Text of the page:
Bulgaria's accession process, like that of every other new EU member, involved hard work by thousands of people, including political leaders and visionaries, an army of young (and, to a large extent, female) civil servants, civil society organisations, a vigilant press, and entrepreneurs who had to adapt to new European rules of doing business.

This section provides several portraits of individuals who played a major role in Bulgaria's accession process, from the civil society activist Evgeni Dainov to the reformist prime minister Ivan Kostov.

Ivan Kostov

"In 1997 many people were joking about our ambitious ten years plan to join the European Union."

Nadezhda Mihaylova

"When I visited Brussels for the first time it was like the first day in school, when you go and nobody knows you."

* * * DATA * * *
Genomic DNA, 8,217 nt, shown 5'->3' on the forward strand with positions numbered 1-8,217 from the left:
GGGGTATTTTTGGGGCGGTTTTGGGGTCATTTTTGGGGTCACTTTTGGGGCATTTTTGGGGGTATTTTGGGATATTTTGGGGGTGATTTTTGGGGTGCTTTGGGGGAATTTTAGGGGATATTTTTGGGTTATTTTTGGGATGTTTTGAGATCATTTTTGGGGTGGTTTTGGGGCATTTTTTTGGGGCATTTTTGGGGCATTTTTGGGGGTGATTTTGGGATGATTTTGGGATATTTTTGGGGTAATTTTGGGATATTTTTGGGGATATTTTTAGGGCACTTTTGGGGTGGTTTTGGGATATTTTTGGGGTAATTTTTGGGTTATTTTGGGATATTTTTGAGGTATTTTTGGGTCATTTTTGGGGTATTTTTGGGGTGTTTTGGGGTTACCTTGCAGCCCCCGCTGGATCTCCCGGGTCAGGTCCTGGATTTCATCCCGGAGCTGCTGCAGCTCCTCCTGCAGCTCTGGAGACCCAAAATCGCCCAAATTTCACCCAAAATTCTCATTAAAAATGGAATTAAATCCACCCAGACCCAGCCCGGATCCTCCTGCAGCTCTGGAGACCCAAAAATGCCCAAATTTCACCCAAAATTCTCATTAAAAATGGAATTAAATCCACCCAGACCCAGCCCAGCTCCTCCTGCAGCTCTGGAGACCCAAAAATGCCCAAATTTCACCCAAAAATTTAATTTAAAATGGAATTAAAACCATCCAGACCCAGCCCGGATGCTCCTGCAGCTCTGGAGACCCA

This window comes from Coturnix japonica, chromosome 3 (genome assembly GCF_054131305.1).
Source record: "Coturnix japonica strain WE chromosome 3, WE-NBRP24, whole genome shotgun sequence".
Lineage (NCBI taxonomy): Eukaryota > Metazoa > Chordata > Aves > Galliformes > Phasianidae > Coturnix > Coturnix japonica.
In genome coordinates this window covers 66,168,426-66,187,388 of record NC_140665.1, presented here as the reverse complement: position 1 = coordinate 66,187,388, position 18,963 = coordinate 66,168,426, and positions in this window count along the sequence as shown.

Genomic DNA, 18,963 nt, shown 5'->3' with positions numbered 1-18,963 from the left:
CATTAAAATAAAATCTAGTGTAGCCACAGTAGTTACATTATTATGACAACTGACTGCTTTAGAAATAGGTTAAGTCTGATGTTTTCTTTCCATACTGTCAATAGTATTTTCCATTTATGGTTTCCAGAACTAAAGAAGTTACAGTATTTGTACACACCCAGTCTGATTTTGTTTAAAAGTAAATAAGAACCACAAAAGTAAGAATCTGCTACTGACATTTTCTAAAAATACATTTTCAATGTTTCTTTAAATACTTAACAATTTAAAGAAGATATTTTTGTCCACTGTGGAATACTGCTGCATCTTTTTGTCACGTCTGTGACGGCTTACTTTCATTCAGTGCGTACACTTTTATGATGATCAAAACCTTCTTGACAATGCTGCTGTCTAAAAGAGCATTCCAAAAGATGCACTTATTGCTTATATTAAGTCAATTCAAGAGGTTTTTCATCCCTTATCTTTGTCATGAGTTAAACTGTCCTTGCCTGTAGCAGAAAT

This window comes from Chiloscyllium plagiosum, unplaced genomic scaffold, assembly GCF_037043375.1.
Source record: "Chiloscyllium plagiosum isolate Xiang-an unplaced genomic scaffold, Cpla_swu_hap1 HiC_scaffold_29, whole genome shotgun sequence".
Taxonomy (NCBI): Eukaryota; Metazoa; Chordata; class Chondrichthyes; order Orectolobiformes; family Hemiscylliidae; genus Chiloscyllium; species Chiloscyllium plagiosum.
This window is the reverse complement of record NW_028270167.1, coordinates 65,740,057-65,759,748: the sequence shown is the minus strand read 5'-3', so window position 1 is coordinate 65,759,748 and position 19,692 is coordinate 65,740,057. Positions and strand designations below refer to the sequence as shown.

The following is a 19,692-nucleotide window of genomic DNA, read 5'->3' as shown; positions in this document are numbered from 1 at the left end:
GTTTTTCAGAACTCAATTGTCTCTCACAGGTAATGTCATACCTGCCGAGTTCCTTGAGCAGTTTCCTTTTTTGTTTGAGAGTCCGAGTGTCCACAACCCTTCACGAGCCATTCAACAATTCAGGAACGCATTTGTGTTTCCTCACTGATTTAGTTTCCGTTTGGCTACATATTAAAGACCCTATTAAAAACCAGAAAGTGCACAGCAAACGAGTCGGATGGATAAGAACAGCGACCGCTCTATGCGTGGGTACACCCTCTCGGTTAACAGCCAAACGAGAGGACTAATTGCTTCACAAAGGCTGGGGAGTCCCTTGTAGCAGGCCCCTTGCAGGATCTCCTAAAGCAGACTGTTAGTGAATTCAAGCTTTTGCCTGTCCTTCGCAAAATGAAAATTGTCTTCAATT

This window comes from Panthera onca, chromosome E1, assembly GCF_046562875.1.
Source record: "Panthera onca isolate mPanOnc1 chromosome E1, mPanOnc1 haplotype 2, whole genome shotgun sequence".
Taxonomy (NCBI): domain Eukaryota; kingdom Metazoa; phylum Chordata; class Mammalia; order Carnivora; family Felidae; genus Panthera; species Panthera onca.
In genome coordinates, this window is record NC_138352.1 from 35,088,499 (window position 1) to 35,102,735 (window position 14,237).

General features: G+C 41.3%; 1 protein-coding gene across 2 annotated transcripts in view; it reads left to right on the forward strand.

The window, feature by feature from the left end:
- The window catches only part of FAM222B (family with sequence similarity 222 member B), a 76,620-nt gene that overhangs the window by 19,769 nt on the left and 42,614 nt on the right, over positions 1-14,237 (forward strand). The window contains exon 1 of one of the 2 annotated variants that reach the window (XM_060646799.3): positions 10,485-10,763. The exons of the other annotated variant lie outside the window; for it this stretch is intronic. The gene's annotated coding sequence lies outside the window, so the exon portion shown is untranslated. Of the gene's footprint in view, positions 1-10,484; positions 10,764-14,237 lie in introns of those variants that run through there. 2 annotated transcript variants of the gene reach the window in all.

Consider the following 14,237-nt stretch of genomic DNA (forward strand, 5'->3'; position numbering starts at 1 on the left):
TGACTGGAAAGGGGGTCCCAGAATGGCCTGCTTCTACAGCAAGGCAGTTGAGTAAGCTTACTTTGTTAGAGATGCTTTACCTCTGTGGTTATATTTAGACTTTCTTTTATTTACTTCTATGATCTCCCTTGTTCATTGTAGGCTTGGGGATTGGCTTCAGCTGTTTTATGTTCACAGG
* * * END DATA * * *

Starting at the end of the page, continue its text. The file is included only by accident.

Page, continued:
Juliana Nikolova

"You cannot imagine the enormous differences between the administration in 1992 and 2007."

Silvana Lyubenova

"Accession negotiations means making a time schedule for your reforms."

Nickolay Mladenov

"If you deny Bulgaria membership you will not help the institutions become more ready."

  • Evgeni Dainov, civil society and Rock and Roll in Bulgaria (video)

"The problem was that the country was in transition, but it didn't seem to be transiting to anywhere…"

Ivo Prokopjev

"When the change happened, I was in the first year at the University of Economics. We started with Marx and we finished with Adam Smith."